A NEW book of remembrance, including the names of the four oil workers killed in the Sumburgh Head Super Puma disaster in August, will be dedicated this weekend at the annual Service of Remembrance for those who have lost their lives in the North Sea oil and gas industry.
The service will be held on Saturday in the Kirk of St Nicholas Uniting in central Aberdeen.
A spokeswoman for Oil and Gas UK explained: “This year’s service, led by the chaplain to the UK oil and gas industry, the Reverend Gordon Craig, sees the introduction of a new Book of Remembrance, created to mark the 25th Anniversary year of the Piper Alpha disaster.
“The book is in two volumes: the first will provide a setting for anyone who wishes to commemorate a loved one who has died offshore from the beginning of the industry until 5 July this year, while the second will register all who have died since then.”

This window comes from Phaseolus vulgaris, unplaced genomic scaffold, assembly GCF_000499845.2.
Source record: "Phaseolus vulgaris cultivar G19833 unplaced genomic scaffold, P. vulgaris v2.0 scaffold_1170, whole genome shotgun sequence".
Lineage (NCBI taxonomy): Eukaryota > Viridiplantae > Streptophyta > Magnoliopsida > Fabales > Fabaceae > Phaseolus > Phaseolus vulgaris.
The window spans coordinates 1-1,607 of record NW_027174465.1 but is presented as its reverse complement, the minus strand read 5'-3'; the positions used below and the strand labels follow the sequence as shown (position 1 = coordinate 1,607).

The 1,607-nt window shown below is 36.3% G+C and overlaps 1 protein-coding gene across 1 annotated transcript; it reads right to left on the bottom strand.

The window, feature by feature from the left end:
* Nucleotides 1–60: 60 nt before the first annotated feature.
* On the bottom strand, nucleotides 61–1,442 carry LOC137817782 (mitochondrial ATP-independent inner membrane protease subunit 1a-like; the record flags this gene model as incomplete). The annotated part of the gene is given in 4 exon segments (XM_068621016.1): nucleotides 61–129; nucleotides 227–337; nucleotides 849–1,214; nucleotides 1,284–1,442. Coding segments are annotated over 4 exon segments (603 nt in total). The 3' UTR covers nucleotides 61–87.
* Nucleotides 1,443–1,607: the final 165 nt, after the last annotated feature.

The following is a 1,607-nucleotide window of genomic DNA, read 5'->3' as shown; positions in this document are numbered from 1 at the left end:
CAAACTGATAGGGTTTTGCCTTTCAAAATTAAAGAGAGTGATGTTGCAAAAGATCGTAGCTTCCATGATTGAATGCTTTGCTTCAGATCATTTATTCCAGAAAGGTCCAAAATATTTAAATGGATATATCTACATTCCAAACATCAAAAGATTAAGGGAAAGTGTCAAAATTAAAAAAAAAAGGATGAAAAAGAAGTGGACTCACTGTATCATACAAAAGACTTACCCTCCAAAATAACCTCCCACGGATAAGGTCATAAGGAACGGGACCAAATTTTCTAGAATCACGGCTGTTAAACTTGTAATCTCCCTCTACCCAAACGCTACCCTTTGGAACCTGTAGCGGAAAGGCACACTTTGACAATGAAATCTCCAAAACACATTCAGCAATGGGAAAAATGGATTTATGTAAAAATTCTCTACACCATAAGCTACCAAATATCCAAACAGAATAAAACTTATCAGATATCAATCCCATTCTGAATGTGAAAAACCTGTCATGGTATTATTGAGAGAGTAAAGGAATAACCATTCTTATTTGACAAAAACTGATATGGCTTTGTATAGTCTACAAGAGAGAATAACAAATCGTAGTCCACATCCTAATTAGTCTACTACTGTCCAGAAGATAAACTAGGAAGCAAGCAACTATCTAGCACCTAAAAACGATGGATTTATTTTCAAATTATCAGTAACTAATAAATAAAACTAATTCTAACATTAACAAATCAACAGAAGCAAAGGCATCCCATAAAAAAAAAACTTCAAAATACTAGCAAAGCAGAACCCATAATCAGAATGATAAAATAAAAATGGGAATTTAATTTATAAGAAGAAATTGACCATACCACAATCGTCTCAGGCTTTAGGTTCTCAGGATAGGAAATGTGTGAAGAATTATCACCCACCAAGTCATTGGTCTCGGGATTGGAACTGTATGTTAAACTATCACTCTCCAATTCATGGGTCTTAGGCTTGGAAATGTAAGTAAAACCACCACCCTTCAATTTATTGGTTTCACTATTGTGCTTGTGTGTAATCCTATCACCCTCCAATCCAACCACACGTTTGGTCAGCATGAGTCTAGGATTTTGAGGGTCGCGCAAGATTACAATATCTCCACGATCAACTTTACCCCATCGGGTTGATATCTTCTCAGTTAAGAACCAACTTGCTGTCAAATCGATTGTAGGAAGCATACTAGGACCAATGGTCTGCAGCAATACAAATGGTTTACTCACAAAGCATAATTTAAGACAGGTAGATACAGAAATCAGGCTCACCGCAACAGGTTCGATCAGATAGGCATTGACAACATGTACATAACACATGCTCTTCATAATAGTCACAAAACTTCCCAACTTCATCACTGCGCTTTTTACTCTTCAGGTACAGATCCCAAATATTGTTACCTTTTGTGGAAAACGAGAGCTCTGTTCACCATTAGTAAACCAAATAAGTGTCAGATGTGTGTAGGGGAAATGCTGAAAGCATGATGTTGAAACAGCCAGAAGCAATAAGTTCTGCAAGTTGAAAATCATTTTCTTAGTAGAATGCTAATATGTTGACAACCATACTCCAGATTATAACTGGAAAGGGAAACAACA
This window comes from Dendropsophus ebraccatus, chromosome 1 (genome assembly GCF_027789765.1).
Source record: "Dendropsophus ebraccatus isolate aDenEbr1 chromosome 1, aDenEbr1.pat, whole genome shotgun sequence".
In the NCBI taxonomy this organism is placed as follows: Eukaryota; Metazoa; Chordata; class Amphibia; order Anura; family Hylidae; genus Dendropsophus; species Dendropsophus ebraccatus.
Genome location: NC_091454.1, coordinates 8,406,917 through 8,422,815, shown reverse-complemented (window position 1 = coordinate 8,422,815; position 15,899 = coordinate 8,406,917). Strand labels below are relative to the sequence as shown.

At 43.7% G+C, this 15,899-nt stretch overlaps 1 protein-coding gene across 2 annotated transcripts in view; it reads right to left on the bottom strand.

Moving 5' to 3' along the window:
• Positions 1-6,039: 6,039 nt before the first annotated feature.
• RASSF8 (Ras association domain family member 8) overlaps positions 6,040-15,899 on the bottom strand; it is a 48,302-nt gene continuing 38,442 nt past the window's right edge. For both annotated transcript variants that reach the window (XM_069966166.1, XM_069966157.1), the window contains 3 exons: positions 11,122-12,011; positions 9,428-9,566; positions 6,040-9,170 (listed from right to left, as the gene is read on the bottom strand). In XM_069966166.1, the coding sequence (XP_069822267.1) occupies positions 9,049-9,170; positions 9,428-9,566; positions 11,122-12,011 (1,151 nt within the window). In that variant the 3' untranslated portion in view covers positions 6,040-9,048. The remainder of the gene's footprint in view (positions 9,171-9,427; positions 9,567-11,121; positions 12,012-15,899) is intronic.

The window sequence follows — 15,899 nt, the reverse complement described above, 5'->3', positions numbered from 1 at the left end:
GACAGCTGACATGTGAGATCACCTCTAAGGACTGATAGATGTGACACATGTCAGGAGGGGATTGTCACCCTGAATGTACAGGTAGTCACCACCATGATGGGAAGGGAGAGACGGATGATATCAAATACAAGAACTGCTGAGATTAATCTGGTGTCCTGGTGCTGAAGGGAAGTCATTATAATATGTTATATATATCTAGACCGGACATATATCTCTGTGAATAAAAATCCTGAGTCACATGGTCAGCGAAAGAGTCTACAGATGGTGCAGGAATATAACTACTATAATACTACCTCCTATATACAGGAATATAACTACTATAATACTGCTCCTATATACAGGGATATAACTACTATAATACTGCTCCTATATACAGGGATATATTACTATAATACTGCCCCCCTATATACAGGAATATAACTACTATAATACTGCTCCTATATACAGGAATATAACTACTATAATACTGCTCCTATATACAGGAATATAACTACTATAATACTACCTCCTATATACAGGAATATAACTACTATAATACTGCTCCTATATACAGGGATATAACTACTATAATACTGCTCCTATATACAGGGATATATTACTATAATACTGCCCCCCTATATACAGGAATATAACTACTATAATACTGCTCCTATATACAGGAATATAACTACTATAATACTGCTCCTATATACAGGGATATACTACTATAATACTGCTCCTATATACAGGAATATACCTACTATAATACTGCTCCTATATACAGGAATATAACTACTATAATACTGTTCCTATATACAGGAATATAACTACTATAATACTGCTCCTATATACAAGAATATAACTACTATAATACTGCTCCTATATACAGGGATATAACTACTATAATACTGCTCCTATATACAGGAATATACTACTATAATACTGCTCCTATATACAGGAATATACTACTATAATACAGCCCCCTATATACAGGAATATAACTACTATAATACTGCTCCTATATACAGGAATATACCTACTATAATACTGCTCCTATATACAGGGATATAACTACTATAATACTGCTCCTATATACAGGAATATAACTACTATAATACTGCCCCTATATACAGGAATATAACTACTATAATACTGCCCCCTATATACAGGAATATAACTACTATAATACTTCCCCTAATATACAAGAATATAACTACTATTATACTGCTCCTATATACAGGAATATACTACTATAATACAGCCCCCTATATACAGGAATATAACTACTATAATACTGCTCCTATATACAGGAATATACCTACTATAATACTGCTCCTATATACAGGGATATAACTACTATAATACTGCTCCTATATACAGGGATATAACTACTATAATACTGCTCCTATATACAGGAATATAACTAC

Mr Craig said: “The service will now follow a slightly different format to that of previous years, with the Book of Remembrance playing a key role. The names of everyone who lost their lives offshore during the preceding year, whether through tragic accident or natural causes, will be read out during the service as an act of remembrance.
“This year, the first names to be included in the Book of Remembrance will be the seven who have died offshore in the past twelve months, including those who perished in the tragic helicopter accident off Sumburgh Head, Shetland, on 23 August 2013.”
The 50 minute service is expected to be attended by those who work in the UK’s offshore oil and gas industry, friends and families as well as by civic dignitaries and members of the general public.
Those who died when the CHC-operated Super Puma plunged into the sea off the southern tip of Shetland were Sarah Darnley, 45, from Elgin, Gary McCrossan, 59, from Inverness, Duncan Munro, 46, from Bishop Auckland, and George Allison, 57, from Winchester.